Wednesday, September 17, 2014

A Few Thoughts on Validation

Okay, so I've had an interesting year. It was almost exactly a year to this date that I decided to break up with my first agent and seek a second. That process took a couple of months, and during that time, I decided to self-publish a novel that my first agent and I had submitted to publishers in New York.

That book was Elevated, and I think it's done pretty well out there. Since then, I've published two more novels and two novellas. I've had another book out on submission with my new agent that didn't sell.

I'll admit that it's getting a little...I don't know the right word. Taxing? Tiresome? Something along those lines. It's getting a little tiresome to keep beating my head against this wall of publishing.

Here's the thing: I think my stories are good. I've even had agents who thought they were good enough to submit to editors. Both of those are validating things, but for some reason, I still want that publishing contract. I want that validation with an editor, a marketing team, with readers, and with my author friends.

I've struggled with this for a while. I'll have weeks where I'm like, "Who cares? I'm still the same person no matter what. I don't care what people think." Then the next day, sometimes the next hour, I'm like, "I need the validation from All The People."

It's sort of a sickening seesaw. I'm not really sure where I'm going with this. Maybe just wondering where you get your validation from? How can I gain more internal validation? Or maybe I have enough and that's why I haven't quit trying yet? 


Candyland said...

Oh man. I've been battling this every day of my life for ten years and still don't have a book published under my name. I feel for you. It's such a hard business. It's almost as if we likebtorturing ourselves. Hang in there. We all know you're insanely talented.

Unknown said...

As an unpublished writer I get the validation from seeing my progress. Even though I get rejection letters I tend to be excited that my rejection letters have been coming with comments about my manuscripts. I struggled with giving up the goal of being published about a year ago but the thought of doing that was heartbreaking to me so I keep going. I think it is awesome that you have experience with traditional publishing and self publishing.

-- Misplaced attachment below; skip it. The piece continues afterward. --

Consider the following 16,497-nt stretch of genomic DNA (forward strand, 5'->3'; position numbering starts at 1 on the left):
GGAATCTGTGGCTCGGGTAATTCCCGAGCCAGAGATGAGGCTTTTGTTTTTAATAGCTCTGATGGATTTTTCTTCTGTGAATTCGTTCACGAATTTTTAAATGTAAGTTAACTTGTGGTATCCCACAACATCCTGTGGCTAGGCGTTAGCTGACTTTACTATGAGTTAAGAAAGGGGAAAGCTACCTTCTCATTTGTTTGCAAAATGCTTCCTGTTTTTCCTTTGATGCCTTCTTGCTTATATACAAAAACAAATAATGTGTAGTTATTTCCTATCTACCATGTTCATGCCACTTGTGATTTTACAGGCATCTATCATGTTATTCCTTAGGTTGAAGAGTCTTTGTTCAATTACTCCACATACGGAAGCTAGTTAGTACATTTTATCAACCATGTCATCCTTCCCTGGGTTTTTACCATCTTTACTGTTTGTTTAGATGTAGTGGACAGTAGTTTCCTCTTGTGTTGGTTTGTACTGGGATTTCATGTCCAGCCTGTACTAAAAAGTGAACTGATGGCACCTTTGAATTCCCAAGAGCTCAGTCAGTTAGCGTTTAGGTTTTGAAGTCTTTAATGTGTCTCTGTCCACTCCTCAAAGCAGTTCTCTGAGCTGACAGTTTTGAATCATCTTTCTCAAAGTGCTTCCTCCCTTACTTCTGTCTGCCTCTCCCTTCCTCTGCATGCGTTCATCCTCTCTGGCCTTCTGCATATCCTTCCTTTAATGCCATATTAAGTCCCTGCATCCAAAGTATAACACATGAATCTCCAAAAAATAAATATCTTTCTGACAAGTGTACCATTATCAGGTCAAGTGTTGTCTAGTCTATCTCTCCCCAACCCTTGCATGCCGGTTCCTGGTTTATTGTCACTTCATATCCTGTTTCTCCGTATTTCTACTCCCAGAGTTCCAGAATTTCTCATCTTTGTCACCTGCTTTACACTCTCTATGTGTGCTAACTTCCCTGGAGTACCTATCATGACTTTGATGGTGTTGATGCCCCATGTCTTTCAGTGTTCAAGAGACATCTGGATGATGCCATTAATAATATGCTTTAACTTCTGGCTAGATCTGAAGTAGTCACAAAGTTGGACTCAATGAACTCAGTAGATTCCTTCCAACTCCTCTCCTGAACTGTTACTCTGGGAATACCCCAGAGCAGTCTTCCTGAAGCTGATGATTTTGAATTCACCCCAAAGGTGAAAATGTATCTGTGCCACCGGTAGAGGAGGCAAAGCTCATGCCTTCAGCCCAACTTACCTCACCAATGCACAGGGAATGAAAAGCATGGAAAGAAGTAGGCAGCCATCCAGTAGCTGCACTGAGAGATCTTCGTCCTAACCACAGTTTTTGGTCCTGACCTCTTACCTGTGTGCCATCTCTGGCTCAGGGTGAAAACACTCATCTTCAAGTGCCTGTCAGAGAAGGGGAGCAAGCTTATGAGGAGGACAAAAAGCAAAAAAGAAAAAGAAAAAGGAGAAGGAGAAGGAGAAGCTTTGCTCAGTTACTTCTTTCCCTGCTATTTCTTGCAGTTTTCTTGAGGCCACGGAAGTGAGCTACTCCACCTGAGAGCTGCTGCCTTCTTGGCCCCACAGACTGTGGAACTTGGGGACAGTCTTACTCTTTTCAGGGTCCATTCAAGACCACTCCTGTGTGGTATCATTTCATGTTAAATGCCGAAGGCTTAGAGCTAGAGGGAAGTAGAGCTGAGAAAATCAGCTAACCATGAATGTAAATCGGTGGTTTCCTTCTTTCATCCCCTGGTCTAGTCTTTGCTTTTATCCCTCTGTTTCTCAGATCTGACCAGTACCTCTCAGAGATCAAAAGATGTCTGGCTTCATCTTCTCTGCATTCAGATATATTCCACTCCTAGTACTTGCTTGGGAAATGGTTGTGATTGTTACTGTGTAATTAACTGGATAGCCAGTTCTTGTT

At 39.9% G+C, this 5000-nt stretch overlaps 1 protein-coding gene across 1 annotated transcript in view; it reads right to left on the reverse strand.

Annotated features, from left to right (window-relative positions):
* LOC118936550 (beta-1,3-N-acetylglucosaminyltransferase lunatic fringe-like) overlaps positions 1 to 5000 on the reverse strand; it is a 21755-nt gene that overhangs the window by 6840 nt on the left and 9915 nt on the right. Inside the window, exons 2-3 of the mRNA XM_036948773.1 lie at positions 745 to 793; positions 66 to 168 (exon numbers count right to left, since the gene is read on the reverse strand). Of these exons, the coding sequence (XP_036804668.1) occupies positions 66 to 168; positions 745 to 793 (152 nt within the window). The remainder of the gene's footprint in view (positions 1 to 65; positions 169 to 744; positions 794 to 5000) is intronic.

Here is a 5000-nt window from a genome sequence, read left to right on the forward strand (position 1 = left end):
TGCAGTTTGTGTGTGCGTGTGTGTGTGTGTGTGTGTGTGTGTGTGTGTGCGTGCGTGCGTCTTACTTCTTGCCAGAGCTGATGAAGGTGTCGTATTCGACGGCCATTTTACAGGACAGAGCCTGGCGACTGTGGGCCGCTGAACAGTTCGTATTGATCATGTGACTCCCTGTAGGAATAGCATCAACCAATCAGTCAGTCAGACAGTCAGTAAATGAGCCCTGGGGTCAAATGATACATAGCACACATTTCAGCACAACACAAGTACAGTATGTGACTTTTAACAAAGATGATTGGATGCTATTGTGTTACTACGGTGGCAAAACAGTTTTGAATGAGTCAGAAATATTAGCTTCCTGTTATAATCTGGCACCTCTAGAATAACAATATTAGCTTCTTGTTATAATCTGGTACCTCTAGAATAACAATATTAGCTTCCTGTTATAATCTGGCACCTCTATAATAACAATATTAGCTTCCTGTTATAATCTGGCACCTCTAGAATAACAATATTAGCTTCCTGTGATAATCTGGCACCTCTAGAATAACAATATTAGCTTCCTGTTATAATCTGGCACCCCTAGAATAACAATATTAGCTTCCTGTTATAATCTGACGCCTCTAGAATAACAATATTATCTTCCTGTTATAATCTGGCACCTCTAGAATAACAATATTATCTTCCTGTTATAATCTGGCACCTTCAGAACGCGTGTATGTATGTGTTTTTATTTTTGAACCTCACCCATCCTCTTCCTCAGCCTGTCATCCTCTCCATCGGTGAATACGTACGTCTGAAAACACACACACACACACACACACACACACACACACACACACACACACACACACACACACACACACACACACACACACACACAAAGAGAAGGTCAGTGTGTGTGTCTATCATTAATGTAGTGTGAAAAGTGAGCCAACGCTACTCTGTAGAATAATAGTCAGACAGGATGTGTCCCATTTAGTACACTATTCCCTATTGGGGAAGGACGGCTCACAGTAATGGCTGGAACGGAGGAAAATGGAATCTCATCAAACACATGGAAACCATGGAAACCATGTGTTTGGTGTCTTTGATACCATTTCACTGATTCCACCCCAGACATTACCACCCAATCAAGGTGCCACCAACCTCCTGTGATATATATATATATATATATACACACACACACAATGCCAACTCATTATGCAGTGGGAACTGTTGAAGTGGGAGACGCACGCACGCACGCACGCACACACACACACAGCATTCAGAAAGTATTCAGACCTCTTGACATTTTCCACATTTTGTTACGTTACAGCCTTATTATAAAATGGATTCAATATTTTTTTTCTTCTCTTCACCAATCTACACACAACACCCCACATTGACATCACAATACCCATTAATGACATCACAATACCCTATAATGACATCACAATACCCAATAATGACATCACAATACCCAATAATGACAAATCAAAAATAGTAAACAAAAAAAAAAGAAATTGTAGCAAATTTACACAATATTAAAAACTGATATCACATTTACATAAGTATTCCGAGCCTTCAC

E. Arroyo said...

I have books with a small press and one I Indie published. I still feel as if i want that traditional publishing contract with agent, but I find my validation among my readers. OMG...that is worth all the heartache and headache and gray hairs. =)

JeffO said...

If you think about it, you still need so-called 'external validation' even if you self-publish. Instead of getting the stamp of approval from agents and editors, you're getting it from readers--it's just you get it without the same filters. I'm not quite sure if that's reading how I mean it.

Don't let anybody knock you for seeking publication via publishing houses. There's nothing wrong with wanting that.

Natalie Aguirre said...

You're great no matter what the publishing world or reviewers say. I'll be honest. I'm not caring much about getting published anymore after watching how hard it's been for you, Beth Revis, and others to sell other books. I wonder how much time and energy to put into a side career with so many "no"s. And not much money.

I love writing for me (when I get time) but there are so many other worthwhile things to do with time like helping those in our communities other than working on manuscripts that may never make it.

Angela Brown said...

When I first self-published my YA book in 2012, I was over the clouds, soaring into space and feeling wonderful among the stars. A big part of me sought the validation of readers, wishing, hoping and praying that the right one would pick it up and word-of-mouth my sales into the stratosphere. Needless to say, that hasn't happened, though it still can :-)

I seesawed back and forth between being Indie only or trying the traditional route with the rest of my books. Oddly, my thoughts shifted back and forth because of my interest in expanding my possible distribution, maybe getting into a Barnes & Nobles or the local library with the whole agent-Big 5 route ...not seeking validation. I guess it's because I still desire validation from the readers and hope to do so on a higher scale with a Big 5 book contract.